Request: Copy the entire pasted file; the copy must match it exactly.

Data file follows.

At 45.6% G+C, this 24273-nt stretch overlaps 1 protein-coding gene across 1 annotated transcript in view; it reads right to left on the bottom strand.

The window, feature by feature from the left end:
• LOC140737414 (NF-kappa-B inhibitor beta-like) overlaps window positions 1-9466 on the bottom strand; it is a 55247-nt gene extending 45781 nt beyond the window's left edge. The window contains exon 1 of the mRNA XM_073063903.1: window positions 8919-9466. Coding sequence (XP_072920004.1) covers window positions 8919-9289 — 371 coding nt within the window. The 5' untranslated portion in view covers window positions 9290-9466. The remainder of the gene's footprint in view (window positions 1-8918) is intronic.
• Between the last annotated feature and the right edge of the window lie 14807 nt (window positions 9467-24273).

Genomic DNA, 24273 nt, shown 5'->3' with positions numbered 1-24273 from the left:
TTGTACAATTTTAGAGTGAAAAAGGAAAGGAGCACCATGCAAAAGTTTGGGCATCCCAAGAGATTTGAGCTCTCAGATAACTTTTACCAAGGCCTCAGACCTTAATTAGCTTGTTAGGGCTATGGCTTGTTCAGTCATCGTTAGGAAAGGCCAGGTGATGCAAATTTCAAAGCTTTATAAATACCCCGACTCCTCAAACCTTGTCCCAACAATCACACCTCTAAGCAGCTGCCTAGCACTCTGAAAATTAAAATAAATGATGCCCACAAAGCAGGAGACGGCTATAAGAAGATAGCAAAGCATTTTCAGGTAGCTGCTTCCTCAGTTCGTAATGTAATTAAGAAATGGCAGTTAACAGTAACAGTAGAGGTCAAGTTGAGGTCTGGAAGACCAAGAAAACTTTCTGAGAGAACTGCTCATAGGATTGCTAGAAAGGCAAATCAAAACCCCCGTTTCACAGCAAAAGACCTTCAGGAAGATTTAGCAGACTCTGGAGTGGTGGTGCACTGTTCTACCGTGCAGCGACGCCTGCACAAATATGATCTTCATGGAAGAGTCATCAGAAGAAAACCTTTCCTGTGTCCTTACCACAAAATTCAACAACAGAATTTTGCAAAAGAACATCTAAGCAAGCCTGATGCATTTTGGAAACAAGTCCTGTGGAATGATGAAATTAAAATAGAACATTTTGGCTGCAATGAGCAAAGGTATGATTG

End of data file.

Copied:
At 45.6% G+C, this 24273-nt stretch overlaps 1 protein-coding gene across 1 annotated transcript in view; it reads right to left on the bottom strand.

The window, feature by feature from the left end:
• LOC140737414 (NF-kappa-B inhibitor beta-like) overlaps window positions 1-9466 on the bottom strand; it is a 55247-nt gene extending 45781 nt beyond the window's left edge. The window contains exon 1 of the mRNA XM_073063903.1: window positions 8919-9466. Coding sequence (XP_072920004.1) covers window positions 8919-9289 — 371 coding nt within the window. The 5' untranslated portion in view covers window positions 9290-9466. The remainder of the gene's footprint in view (window positions 1-8918) is intronic.
• Between the last annotated feature and the right edge of the window lie 14807 nt (window positions 9467-24273).

Genomic DNA, 24273 nt, shown 5'->3' with positions numbered 1-24273 from the left:
TTGTACAATTTTAGAGTGAAAAAGGAAAGGAGCACCATGCAAAAGTTTGGGCATCCCAAGAGATTTGAGCTCTCAGATAACTTTTACCAAGGCCTCAGACCTTAATTAGCTTGTTAGGGCTATGGCTTGTTCAGTCATCGTTAGGAAAGGCCAGGTGATGCAAATTTCAAAGCTTTATAAATACCCCGACTCCTCAAACCTTGTCCCAACAATCACACCTCTAAGCAGCTGCCTAGCACTCTGAAAATTAAAATAAATGATGCCCACAAAGCAGGAGACGGCTATAAGAAGATAGCAAAGCATTTTCAGGTAGCTGCTTCCTCAGTTCGTAATGTAATTAAGAAATGGCAGTTAACAGTAACAGTAGAGGTCAAGTTGAGGTCTGGAAGACCAAGAAAACTTTCTGAGAGAACTGCTCATAGGATTGCTAGAAAGGCAAATCAAAACCCCCGTTTCACAGCAAAAGACCTTCAGGAAGATTTAGCAGACTCTGGAGTGGTGGTGCACTGTTCTACCGTGCAGCGACGCCTGCACAAATATGATCTTCATGGAAGAGTCATCAGAAGAAAACCTTTCCTGTGTCCTTACCACAAAATTCAACAACAGAATTTTGCAAAAGAACATCTAAGCAAGCCTGATGCATTTTGGAAACAAGTCCTGTGGAATGATGAAATTAAAATAGAACATTTTGGCTGCAATGAGCAAAGGTATGATTG